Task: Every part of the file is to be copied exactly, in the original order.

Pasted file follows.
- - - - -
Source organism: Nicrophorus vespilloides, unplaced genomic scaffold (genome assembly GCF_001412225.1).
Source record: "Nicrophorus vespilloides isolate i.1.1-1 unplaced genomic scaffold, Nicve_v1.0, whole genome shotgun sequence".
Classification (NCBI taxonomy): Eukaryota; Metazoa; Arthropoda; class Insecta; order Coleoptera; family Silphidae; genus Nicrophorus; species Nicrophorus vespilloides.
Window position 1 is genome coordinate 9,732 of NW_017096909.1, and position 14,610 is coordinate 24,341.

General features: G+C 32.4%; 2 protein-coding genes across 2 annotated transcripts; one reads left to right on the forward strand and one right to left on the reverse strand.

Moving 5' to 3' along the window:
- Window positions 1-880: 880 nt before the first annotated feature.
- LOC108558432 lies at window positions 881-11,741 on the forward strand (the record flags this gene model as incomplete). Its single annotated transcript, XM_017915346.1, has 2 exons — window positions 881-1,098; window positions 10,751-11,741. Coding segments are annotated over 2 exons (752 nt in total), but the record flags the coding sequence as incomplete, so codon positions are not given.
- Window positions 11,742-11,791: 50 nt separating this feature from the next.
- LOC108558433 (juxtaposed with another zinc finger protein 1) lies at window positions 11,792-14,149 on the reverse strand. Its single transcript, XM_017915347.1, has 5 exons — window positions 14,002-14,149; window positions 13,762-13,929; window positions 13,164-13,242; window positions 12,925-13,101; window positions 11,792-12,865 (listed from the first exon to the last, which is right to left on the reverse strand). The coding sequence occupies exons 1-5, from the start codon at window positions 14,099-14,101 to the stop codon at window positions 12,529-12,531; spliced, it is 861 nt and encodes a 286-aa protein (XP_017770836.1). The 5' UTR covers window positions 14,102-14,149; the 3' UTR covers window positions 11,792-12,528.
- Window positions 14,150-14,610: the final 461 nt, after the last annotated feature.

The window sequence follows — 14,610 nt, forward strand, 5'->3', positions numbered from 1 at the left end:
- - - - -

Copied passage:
Source organism: Nicrophorus vespilloides, unplaced genomic scaffold (genome assembly GCF_001412225.1).
Source record: "Nicrophorus vespilloides isolate i.1.1-1 unplaced genomic scaffold, Nicve_v1.0, whole genome shotgun sequence".
Classification (NCBI taxonomy): Eukaryota; Metazoa; Arthropoda; class Insecta; order Coleoptera; family Silphidae; genus Nicrophorus; species Nicrophorus vespilloides.
Window position 1 is genome coordinate 9,732 of NW_017096909.1, and position 14,610 is coordinate 24,341.

General features: G+C 32.4%; 2 protein-coding genes across 2 annotated transcripts; one reads left to right on the forward strand and one right to left on the reverse strand.

Moving 5' to 3' along the window:
- Window positions 1-880: 880 nt before the first annotated feature.
- LOC108558432 lies at window positions 881-11,741 on the forward strand (the record flags this gene model as incomplete). Its single annotated transcript, XM_017915346.1, has 2 exons — window positions 881-1,098; window positions 10,751-11,741. Coding segments are annotated over 2 exons (752 nt in total), but the record flags the coding sequence as incomplete, so codon positions are not given.
- Window positions 11,742-11,791: 50 nt separating this feature from the next.
- LOC108558433 (juxtaposed with another zinc finger protein 1) lies at window positions 11,792-14,149 on the reverse strand. Its single transcript, XM_017915347.1, has 5 exons — window positions 14,002-14,149; window positions 13,762-13,929; window positions 13,164-13,242; window positions 12,925-13,101; window positions 11,792-12,865 (listed from the first exon to the last, which is right to left on the reverse strand). The coding sequence occupies exons 1-5, from the start codon at window positions 14,099-14,101 to the stop codon at window positions 12,529-12,531; spliced, it is 861 nt and encodes a 286-aa protein (XP_017770836.1). The 5' UTR covers window positions 14,102-14,149; the 3' UTR covers window positions 11,792-12,528.
- Window positions 14,150-14,610: the final 461 nt, after the last annotated feature.

The window sequence follows — 14,610 nt, forward strand, 5'->3', positions numbered from 1 at the left end: